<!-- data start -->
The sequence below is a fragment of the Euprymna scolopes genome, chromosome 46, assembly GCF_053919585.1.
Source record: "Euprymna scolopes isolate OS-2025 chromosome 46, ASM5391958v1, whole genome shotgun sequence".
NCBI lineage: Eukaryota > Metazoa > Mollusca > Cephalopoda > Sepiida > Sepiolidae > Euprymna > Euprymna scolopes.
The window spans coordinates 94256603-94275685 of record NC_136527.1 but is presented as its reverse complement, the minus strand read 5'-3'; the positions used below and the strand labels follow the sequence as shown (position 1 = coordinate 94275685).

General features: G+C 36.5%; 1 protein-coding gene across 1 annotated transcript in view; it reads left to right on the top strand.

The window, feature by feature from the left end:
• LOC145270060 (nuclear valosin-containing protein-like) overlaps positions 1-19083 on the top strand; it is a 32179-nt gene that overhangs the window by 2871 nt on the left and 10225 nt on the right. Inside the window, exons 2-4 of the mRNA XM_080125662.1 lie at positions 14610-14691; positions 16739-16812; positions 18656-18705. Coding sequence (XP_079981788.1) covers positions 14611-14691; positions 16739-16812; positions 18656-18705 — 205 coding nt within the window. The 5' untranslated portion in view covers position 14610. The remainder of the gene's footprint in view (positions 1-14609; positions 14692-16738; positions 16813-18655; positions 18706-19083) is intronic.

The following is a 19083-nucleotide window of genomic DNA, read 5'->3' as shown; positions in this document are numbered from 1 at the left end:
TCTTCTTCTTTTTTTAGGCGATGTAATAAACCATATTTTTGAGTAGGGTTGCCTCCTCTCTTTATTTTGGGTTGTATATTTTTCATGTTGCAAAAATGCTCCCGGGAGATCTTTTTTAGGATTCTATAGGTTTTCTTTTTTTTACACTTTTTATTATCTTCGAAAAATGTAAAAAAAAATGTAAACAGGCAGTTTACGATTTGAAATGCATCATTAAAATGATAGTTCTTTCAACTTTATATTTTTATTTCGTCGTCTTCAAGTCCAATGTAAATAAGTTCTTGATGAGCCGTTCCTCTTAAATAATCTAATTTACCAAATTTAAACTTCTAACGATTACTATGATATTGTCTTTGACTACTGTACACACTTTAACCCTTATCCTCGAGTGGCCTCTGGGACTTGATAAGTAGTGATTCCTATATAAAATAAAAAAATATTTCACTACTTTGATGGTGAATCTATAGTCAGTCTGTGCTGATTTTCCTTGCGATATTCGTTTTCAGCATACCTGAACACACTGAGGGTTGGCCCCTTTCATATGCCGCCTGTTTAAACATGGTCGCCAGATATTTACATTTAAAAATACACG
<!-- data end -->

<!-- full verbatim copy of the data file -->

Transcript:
The sequence below is a fragment of the Euprymna scolopes genome, chromosome 46, assembly GCF_053919585.1.
Source record: "Euprymna scolopes isolate OS-2025 chromosome 46, ASM5391958v1, whole genome shotgun sequence".
NCBI lineage: Eukaryota > Metazoa > Mollusca > Cephalopoda > Sepiida > Sepiolidae > Euprymna > Euprymna scolopes.
The window spans coordinates 94256603-94275685 of record NC_136527.1 but is presented as its reverse complement, the minus strand read 5'-3'; the positions used below and the strand labels follow the sequence as shown (position 1 = coordinate 94275685).

General features: G+C 36.5%; 1 protein-coding gene across 1 annotated transcript in view; it reads left to right on the top strand.

The window, feature by feature from the left end:
• LOC145270060 (nuclear valosin-containing protein-like) overlaps positions 1-19083 on the top strand; it is a 32179-nt gene that overhangs the window by 2871 nt on the left and 10225 nt on the right. Inside the window, exons 2-4 of the mRNA XM_080125662.1 lie at positions 14610-14691; positions 16739-16812; positions 18656-18705. Coding sequence (XP_079981788.1) covers positions 14611-14691; positions 16739-16812; positions 18656-18705 — 205 coding nt within the window. The 5' untranslated portion in view covers position 14610. The remainder of the gene's footprint in view (positions 1-14609; positions 14692-16738; positions 16813-18655; positions 18706-19083) is intronic.

The following is a 19083-nucleotide window of genomic DNA, read 5'->3' as shown; positions in this document are numbered from 1 at the left end:
TCTTCTTCTTTTTTTAGGCGATGTAATAAACCATATTTTTGAGTAGGGTTGCCTCCTCTCTTTATTTTGGGTTGTATATTTTTCATGTTGCAAAAATGCTCCCGGGAGATCTTTTTTAGGATTCTATAGGTTTTCTTTTTTTTACACTTTTTATTATCTTCGAAAAATGTAAAAAAAAATGTAAACAGGCAGTTTACGATTTGAAATGCATCATTAAAATGATAGTTCTTTCAACTTTATATTTTTATTTCGTCGTCTTCAAGTCCAATGTAAATAAGTTCTTGATGAGCCGTTCCTCTTAAATAATCTAATTTACCAAATTTAAACTTCTAACGATTACTATGATATTGTCTTTGACTACTGTACACACTTTAACCCTTATCCTCGAGTGGCCTCTGGGACTTGATAAGTAGTGATTCCTATATAAAATAAAAAAATATTTCACTACTTTGATGGTGAATCTATAGTCAGTCTGTGCTGATTTTCCTTGCGATATTCGTTTTCAGCATACCTGAACACACTGAGGGTTGGCCCCTTTCATATGCCGCCTGTTTAAACATGGTCGCCAGATATTTACATTTAAAAATACACG